The dream of three cup finals in a row for St Johnstone is over.
But in 4 big talking points from Saturday’s 1-0 defeat to Celtic there is cause for pride and optimism.
Nine in a row
Three semi-finals, two finals and four European ties.
The biggest nine matches a St Johnstone manager or players can expect to be faced with.
Nine matches in which Callum Davidson has got his team selections and tactics pretty much spot-on and in which the men he has sent out on to the pitch have delivered for him.
All you can reasonably ask on these high-pressure occasions is that footballers rise to them rather than wilt under the spotlight.
To have the last of those nine encounters on a knife-edge going into the final 20 minutes, with their goalkeeper having barely been troubled, was a collective triumph.
The problem is, in contests like this against higher quality opposition than Hibs, Livingston and St Mirren, the margin for error is so small.
Zander Clark made a half-mistake, referee Nick Walsh made a full one and that was the game.
Approaching the end of a calendar year like no other, there should be no ‘what ifs’ swirling around the Saints dressing room.
They have turned up every time and no more can be demanded.
Shoot on sight
Davidson would have hoped to engineer more set-piece opportunities.
And he would have hoped to engineer some more crossing opportunities in open play.
They were scarce as well.
But one tactic the Perth side did carry out to the letter was shooting when the opportunity presented itself.
Craig Bryson and Chris Kane both took the right option in the first half from 25 yards out, the former with a shot that Joe Hart struggled to keep hold of and the latter an angled drive that scraped the far post.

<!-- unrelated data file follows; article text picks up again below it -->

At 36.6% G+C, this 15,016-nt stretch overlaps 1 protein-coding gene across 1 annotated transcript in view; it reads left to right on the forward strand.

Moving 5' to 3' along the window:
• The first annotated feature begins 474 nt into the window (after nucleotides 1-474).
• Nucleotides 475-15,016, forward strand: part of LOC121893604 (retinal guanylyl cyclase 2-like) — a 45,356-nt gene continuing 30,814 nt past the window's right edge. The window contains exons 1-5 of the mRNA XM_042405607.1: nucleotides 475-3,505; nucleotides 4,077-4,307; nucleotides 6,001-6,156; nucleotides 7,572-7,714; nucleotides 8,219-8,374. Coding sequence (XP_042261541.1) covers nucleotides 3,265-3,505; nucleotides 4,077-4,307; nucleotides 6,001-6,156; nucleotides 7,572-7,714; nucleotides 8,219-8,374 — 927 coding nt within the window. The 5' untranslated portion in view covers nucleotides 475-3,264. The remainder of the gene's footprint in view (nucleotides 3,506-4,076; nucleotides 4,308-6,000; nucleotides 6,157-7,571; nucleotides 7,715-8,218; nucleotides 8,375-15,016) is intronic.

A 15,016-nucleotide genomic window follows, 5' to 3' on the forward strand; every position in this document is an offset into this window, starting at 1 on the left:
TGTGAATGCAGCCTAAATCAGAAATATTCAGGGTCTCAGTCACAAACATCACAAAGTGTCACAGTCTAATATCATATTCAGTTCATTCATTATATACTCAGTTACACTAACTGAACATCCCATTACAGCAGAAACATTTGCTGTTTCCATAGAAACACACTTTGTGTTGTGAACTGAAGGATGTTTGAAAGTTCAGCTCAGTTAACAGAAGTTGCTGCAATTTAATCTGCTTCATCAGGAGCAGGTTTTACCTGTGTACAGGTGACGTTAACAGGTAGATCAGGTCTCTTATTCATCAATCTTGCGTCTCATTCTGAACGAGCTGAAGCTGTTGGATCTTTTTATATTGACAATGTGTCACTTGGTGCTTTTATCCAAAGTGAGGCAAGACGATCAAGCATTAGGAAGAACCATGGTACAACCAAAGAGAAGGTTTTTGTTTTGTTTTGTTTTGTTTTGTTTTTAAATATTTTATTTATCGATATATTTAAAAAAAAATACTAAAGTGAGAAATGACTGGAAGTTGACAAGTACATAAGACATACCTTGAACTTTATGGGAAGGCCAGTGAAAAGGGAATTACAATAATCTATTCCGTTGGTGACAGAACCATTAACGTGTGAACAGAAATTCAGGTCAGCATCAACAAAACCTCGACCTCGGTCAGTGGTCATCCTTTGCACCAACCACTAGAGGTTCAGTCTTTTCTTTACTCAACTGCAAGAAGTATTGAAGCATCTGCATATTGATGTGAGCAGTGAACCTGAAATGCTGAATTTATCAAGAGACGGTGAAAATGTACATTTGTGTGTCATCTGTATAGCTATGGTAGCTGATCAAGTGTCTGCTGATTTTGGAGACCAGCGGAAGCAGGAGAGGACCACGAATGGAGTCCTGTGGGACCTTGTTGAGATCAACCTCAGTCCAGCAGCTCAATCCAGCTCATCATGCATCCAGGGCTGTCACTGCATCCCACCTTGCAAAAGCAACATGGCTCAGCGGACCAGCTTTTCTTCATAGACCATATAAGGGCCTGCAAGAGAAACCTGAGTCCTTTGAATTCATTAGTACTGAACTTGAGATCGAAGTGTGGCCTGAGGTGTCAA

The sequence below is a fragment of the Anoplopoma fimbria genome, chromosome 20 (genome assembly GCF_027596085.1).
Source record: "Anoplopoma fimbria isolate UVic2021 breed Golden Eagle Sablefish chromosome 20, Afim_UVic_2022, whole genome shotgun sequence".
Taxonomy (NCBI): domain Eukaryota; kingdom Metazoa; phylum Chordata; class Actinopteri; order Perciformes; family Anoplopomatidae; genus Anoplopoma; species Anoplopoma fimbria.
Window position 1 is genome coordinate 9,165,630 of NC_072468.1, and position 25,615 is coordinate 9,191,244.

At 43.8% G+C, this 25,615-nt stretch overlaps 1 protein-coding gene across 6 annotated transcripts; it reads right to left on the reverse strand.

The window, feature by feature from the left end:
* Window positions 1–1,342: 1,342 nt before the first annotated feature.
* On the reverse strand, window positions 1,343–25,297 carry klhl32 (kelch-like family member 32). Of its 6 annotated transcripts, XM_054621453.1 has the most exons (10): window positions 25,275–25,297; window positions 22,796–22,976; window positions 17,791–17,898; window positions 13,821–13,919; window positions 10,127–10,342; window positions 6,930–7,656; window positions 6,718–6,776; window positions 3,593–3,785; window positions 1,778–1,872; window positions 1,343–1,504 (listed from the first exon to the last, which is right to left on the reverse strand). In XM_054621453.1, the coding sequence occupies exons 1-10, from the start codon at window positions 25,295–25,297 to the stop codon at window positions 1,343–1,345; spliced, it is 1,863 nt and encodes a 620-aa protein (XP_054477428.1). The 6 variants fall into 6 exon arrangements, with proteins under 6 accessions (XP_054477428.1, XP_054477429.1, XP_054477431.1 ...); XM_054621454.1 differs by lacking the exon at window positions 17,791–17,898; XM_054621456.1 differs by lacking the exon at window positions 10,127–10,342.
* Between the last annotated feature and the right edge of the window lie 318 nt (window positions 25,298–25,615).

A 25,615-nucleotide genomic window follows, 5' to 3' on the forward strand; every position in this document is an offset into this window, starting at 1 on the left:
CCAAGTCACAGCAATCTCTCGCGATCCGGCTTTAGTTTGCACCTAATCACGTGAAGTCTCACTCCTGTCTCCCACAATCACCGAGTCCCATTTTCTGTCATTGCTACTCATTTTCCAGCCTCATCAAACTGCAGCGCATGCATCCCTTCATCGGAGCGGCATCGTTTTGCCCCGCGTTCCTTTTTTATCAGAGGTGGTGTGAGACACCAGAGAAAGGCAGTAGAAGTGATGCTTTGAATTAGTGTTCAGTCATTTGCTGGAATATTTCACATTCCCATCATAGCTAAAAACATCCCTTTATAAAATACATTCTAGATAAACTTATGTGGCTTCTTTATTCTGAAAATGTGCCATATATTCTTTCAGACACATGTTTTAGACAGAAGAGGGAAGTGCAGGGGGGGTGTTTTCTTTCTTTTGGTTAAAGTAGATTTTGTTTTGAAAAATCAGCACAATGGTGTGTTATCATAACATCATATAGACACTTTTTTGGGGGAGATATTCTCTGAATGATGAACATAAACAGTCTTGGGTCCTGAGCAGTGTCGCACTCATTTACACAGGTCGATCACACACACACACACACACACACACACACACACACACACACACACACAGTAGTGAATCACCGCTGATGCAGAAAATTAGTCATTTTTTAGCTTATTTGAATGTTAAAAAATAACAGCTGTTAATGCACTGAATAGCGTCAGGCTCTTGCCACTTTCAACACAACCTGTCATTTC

Ironically, the defining decision in an attacking sense proved to be a moment when a pass was a better bet.
— St. Johnstone FC (@StJohnstone) November 20, 2021
Had Ali Crawford looked right a minute or so before Celtic’s winning goal he’d have seen Michael O’Halloran in space and a two v one opening up.
Trying to lob Hart from 40-odd yards was a one in 10 chance. Picking out his team-mate would have been a one in two.
Much like Glenn Middleton being though on goal in Austria at 1-0 up, this was a pivotal sliding-doors moment.
Spoony back to his best
When you talk about players turning up for the big games in 2021, David Wotherspoon is right at the top of that list.
At the weekend he was central to the change in first half momentum from a one-sided first 10 minutes to a far more balanced subsequent 35.
The Saints’ left was working like the good old days and Wotherspoon, with disguised reverse passes, drops of the shoulder and all-round superb midfield play was threatening to produce another man of the match performance to follow up his Scottish Cup final one.
Maybe Celtic would still have reasserted control had the Canadian international not been taken off with a knee injury a few minutes into the second half.
But the drop-off in the creativity and fluency of Saints after he departed was clear.
It goes without saying that we all hope for a speedy recovery from injury.
If that is the case, there is a good chance Wotherspoon, who has had a stop-start season to date, will become the main man again.
Let’s not go overboard.
It was only 16 minutes and Saints were chasing the game when he came on.
But considering how far down he has been in the attacking pecking order at McDiarmid Park and how little competitive football he has played since arriving from Finland in late summer, this was an impressive display from Eetu Vertainen.
He worked Joe Hart after making space for himself on the edge of the box, he peeled off at the back post and rose well to win a header and he closed down opponents when Saints didn’t have the ball.
Kane wasn’t too happy when Vertainen opted to shoot at the end of a promising stoppage time counter-attack but he looked in as good a position to let fly as anybody else to my eyes.
All in all, this was a far superior display to the next longest one at Pittodrie back in mid-September and one which suggests he is ready for longer spells of game time.
If Saturday proves to be the launchpad for Vertainen’s Perth career, this will prove to be the most worthwhile semi-final defeat St Johnstone have ever had to stomach.